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NASA AIRCRAFT COMPLETE WINGTIP VORTEX STUDY

December 17, 2001

Release: 01-77

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A NASA F/A-18 jet flying in the wingtip vortex behind another F/A-18 exhibited a 12-percent fuel savings at cruise altitude. The two aircraft, part of the Autonomous Formation Flight (AFF) project based at NASA's Dryden Flight Research Center, Edwards, Calif., flew the mission in early December.

During the 96-minute flight, the trailing aircraft burned about 600 pounds less fuel than a third F/A-18 that flew outside the formation. The savings demonstrated the aircraft range could have been extended more than 100 nautical miles while flying in formation.

The trailing F/A-18 and the solo aircraft flew a second flight verifying the fuel readings, proving the results of the operational flight were accurate.

The goal of the Autonomous Formation Flight project is to demonstrate sustained 10 percent fuel savings of the trailing aircraft. The project seeks to extend the symbiotic relationship of migrating birds to manage formations of aircraft. The traditional "V" formation allows each bird flying aft of the lead bird to reduce drag and conserve energy.

Although fighter-type aircraft are being used for the technology demonstration, commercial or military transport aircraft, as well as uninhabited aerial vehicles, can benefit from formation flight fuel and drag reduction.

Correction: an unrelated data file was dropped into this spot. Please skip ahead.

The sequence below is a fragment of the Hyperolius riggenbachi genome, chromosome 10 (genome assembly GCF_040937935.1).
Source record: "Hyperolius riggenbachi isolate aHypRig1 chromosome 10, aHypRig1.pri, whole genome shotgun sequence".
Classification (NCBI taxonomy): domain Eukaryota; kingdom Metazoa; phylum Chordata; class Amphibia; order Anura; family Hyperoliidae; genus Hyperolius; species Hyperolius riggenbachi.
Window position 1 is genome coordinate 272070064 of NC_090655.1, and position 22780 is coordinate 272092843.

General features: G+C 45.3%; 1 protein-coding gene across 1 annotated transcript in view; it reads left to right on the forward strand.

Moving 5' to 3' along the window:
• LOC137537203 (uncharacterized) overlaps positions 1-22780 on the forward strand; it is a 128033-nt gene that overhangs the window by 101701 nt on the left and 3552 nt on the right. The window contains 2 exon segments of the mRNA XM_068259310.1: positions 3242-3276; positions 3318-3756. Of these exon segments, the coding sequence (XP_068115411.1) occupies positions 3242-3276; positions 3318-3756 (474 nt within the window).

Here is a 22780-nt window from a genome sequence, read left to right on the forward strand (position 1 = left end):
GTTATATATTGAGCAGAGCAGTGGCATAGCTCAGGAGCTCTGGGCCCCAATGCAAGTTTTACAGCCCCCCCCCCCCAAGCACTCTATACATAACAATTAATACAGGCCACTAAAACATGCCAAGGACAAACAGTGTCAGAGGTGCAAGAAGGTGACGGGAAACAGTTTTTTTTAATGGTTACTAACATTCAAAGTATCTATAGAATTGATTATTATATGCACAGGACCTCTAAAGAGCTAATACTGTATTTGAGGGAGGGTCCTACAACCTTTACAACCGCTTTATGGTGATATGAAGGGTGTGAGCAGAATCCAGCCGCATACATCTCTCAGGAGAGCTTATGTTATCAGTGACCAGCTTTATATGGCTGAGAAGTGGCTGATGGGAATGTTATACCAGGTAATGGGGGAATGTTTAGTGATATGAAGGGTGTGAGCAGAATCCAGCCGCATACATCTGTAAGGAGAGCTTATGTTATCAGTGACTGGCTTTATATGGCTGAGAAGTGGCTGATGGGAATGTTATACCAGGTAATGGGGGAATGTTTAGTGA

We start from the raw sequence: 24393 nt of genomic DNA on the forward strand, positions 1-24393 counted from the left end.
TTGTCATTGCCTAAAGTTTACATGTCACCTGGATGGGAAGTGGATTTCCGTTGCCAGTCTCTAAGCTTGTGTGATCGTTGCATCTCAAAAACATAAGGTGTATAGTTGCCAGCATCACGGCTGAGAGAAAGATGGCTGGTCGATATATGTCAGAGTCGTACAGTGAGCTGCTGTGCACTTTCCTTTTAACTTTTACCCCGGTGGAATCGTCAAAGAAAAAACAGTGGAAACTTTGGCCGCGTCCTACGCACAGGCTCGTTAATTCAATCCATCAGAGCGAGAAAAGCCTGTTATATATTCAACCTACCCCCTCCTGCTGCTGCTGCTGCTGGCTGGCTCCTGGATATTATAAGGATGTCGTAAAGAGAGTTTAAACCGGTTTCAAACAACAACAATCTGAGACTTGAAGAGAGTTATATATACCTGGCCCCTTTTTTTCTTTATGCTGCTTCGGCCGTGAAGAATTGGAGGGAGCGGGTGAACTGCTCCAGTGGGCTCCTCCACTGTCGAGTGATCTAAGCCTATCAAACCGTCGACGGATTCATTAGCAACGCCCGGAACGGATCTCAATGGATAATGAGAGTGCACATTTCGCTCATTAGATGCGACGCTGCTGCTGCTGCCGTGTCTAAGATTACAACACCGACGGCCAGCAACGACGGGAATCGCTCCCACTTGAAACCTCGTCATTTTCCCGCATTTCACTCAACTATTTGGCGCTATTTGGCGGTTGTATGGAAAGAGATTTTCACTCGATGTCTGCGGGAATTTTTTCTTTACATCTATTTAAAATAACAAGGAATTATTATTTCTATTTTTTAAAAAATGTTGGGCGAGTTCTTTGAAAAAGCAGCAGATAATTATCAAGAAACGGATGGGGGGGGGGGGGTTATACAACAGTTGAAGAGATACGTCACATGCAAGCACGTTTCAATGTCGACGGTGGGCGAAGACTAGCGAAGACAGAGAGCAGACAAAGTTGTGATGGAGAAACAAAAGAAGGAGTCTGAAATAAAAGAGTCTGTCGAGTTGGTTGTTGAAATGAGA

--nasa--

Note to Editors: A NASA F/A-18 jet flying in the wingtip vortex behind another F/A-18 exhibited a 12-percent fuel savings at cruise altitude. The two aircraft, part of the Autonomous Formation Flight (AFF) project based at NASA's Dryden Flight Research Center, Edwards, Calif., flew the mission in early December.

During the 96-minute flight, the trailing aircraft burned about 600 pounds less fuel than a third F/A-18 that flew outside the formation. The savings demonstrated the aircraft range could have been extended more than 100 nautical miles while flying in formation.

The trailing F/A-18 and the solo aircraft flew a second flight verifying the fuel readings, proving the results of the operational flight were accurate.

The goal of the Autonomous Formation Flight project is to demonstrate sustained 10 percent fuel savings of the trailing aircraft. The project seeks to extend the symbiotic relationship of migrating birds to manage formations of aircraft. The traditional "V" formation allows each bird flying aft of the lead bird to reduce drag and conserve energy.

Although fighter-type aircraft are being used for the technology demonstration, commercial or military transport aircraft, as well as uninhabited aerial vehicles, can benefit from formation flight fuel and drag reduction.

NOTE TO EDITORS:

Photos are available on the Internet under the NASA Dryden Research Aircraft Photo Archive: /centers/dfrc/Gallery/Photo/index.html
 

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